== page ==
“A New Chapter”
CLASSE Rallies Following Summer Tour
The Coalition large de l’Association pour une Solidarité Syndicale Étudiante may have lost their iconic frontman last week, but the rally and concert they hosted at Olympia on Aug. 11 served to kickstart a new chapter in the student movement.
Local musicians and student leaders kept the crowd of over a thousand chanting and cheering well into the night.
A lineup of speakers were received with rapt attention, delivering short presentations on topics ranging from police brutality to feminism.
When recently-resigned Gabriel Nadeau-Dubois stepped on stage to deliver his final speech as CLASSE spokesperson, he could barely finish a sentence without being interrupted by familiar protest chants. He had planned to speak about democracy but instead spoke about what he considers its opposite.
“Corruption is an inevitable result of our broken system,” said Nadeau-Dubois, who continued into a vicious criticism of capitalism in Quebec. His speech ended on a note of encouragement for students.
“Democracy is still alive, we’ve seen that this spring,” said Nadeau-Dubois. “We’re now just at the beginning.”
He left the stage to a warm embrace from the familiar furry protester Anarcho-Panda, and a standing ovation from the audience.
Nadeau-Dubois abstained from giving media interviews throughout the evening, but backstage, Jeremie Bedard-Wien, finance secretary for CLASSE, shed some light on what the organizers have been doing over the summer while demonstrations in Montreal died down.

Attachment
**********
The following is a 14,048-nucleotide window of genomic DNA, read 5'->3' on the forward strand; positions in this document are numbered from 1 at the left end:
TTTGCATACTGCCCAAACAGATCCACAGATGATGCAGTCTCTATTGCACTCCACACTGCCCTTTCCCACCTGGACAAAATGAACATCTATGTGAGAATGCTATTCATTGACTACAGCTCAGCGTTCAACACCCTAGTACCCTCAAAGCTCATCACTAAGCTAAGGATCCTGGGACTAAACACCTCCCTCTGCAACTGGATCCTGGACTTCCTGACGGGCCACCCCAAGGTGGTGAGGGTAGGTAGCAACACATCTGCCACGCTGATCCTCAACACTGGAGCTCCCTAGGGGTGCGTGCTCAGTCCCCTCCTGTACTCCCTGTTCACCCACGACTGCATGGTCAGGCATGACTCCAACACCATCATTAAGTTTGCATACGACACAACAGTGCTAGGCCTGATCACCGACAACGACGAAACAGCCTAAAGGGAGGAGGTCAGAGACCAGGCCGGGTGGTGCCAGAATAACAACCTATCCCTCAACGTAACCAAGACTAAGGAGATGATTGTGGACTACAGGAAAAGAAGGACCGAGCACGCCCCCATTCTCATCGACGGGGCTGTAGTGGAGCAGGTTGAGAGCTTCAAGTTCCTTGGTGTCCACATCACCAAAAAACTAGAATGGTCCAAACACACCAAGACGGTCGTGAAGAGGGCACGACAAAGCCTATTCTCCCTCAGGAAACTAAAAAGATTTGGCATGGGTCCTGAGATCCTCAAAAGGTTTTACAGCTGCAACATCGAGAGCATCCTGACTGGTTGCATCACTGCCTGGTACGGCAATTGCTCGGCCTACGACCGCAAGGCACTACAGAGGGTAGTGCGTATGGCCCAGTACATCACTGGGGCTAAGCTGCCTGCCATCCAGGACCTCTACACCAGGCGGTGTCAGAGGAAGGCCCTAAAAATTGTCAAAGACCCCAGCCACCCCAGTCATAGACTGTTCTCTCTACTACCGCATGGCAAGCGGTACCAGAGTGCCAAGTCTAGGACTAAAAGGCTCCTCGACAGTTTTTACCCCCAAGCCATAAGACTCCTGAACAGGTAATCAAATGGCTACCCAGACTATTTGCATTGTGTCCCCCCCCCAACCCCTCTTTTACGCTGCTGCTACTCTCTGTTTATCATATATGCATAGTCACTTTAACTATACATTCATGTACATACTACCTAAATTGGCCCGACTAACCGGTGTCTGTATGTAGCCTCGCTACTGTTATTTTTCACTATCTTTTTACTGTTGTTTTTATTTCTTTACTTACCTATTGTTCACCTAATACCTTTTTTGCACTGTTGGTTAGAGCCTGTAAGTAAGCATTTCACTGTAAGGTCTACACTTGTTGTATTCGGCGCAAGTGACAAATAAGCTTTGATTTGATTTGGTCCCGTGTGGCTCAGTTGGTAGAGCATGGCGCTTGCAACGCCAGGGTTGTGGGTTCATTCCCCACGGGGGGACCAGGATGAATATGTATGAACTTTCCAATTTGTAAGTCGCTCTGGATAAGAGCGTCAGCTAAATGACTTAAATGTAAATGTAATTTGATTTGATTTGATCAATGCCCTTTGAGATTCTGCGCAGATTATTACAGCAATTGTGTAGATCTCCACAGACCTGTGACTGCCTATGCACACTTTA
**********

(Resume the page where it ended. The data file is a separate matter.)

“This evening was meant to mark the start of a new chapter for us in this struggle for free education, against tuition hikes […],” he said. “We did a series of tours in Quebec, we visited many regions. This is pretty much the end of that tour, finishing off with a huge event in Montreal, and it’s paid off.”
The night’s musical guests performed sets of three to four songs scattered among fervent political speeches by CLASSE representatives and supporters. Les Zapartistes, 12 hommes rapailles, Mise en demeure, Ivy and Dan Bigras performed proudly in support of the student movement.
“[My three songs] were really nothing in comparison to what all the kids have done and the people that went into the street and got hurt, got beat on, day after day, night after night,” said Bigras.
A prominent name in Quebec folk, Bigras was there to fight for a cause.
“There is no reason that a man cannot send his son to school if he works in a shop, but his boss can,” he said. “We’re going to fight that to the death.”
CLASSE organizers are encouraging students to continue to strike in the fall, and are now mobilizing for what they hope will be an enormous demonstration on August 22.
CEGEPs across Quebec are scheduled to begin resuming classes this week.
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